This is a typical conversation in the Loman household; interrupting each other, not listening to each other, and lack of interest in what one another are saying. Their lack of communication is again apparent when Willy is getting ready for bed with Linda, and he’s instructing Biff on his conduct in his meeting with Bill Oliver the next day. Linda cuts him off, and Willy responds “Will you let me talk?”,
cutting Linda off in return. Biff then tells Willy not to yell at Linda, which Willy responds to angrily and sarcastically ” I wasn’t talking, was I ?” ( Miller 1276). This is a common path conversation takes with any of the Lomans. All this points
to their lack of communication, which will breed dysfunction in any atmosphere, especially in a family.
Problems communicating and a lack of respect are direct influences on each other. Lack of respect for each other is another reason why the Lomans are a dysfunctional family. Willy’s lack of respect for his wife is obvious, due to the fact that he cheats on her during his business trips and thinks nothing of it. When he’s caught cheating on Linda by Biff, Willy explains it’s because he gets lonely, and tells Biff “when you grow up, you’ll understand about these things. You mustn’t overemphasize a thing like this.” (Miller 1306). Willy only cared that he was caught, he didn’t think there was anything wrong with the cheating itself. Further, more convincing evidence of the lack of respect existing in the family occurred when Willy met Happy and Biff at the restaurant the day of Biff’s meeting with Bill Oliver. This was also the day Willy was fired by Howard. Willy strated having one of his dilusional episodes, and went into the bathroom. Biff and Happy got into an argument about Happy’s apparent disregard for Willy, and Biff stormed out of the restaurant. Happy leaves with the two women while Willy is still in the bathroom, in the middle of a flashback. When the woman asks him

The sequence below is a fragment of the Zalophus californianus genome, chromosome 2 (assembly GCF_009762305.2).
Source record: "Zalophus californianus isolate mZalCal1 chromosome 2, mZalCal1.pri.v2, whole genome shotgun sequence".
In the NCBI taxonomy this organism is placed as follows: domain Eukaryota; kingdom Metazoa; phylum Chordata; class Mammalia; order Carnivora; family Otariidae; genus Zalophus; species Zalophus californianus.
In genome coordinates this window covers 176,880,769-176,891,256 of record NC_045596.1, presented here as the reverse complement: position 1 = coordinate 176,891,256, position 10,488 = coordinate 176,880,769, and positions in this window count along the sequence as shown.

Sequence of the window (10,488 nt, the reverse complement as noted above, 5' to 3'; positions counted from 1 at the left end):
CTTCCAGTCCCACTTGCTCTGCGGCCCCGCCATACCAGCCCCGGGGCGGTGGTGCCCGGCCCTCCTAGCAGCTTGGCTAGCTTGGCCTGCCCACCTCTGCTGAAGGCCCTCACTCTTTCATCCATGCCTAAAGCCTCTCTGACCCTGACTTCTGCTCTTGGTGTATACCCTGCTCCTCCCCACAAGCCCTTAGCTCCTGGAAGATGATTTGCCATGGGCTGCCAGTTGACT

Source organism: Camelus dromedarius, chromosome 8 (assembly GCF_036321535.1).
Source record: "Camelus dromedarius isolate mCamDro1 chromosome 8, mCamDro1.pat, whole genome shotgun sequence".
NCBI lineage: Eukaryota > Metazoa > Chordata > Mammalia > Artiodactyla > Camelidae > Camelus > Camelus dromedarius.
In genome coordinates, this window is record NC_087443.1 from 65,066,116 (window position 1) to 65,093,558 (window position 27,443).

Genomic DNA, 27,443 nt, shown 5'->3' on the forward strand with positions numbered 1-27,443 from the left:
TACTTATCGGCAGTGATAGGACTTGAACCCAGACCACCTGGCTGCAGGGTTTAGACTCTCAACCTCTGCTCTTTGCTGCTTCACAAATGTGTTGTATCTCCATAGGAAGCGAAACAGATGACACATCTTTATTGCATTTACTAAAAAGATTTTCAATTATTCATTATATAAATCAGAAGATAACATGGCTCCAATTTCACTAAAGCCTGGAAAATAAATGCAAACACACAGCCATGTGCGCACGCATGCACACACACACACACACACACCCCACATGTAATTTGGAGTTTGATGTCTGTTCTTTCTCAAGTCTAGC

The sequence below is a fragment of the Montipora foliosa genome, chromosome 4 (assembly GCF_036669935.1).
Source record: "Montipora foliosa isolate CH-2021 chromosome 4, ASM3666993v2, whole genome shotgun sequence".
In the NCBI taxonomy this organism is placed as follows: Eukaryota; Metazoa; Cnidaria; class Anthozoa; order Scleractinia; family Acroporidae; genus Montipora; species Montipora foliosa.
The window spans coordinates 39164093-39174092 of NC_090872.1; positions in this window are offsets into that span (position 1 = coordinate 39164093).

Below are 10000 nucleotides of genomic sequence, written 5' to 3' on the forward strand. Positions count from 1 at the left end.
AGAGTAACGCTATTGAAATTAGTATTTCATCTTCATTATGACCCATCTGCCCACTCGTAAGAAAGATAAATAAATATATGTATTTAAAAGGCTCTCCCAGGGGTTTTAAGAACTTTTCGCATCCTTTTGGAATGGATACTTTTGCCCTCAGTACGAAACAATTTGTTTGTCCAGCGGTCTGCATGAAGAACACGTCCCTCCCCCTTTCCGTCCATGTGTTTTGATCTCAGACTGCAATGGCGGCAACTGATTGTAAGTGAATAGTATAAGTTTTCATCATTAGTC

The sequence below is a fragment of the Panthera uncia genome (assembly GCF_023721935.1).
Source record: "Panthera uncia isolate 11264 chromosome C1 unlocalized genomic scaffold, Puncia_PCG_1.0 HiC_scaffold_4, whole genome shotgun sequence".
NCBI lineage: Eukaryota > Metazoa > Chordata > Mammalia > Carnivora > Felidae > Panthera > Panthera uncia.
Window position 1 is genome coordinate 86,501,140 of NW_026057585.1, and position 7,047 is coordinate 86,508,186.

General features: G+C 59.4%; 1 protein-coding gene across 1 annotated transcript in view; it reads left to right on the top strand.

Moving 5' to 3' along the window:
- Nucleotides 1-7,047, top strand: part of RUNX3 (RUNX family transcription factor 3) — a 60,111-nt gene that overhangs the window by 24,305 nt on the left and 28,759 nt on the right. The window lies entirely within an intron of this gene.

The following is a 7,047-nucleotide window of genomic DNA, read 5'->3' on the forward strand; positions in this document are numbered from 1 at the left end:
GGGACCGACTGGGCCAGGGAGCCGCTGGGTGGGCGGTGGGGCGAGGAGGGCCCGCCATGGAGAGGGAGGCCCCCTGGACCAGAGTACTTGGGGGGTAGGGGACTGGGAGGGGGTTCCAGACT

about his father, happy replies, “No, that’s not my father. He’s just some guy.” (Miller 1303). This is evidence of the ultimate disrespect ; Happy’s not willing to admit that Willy is actually his father. Taking into account the state Willy is in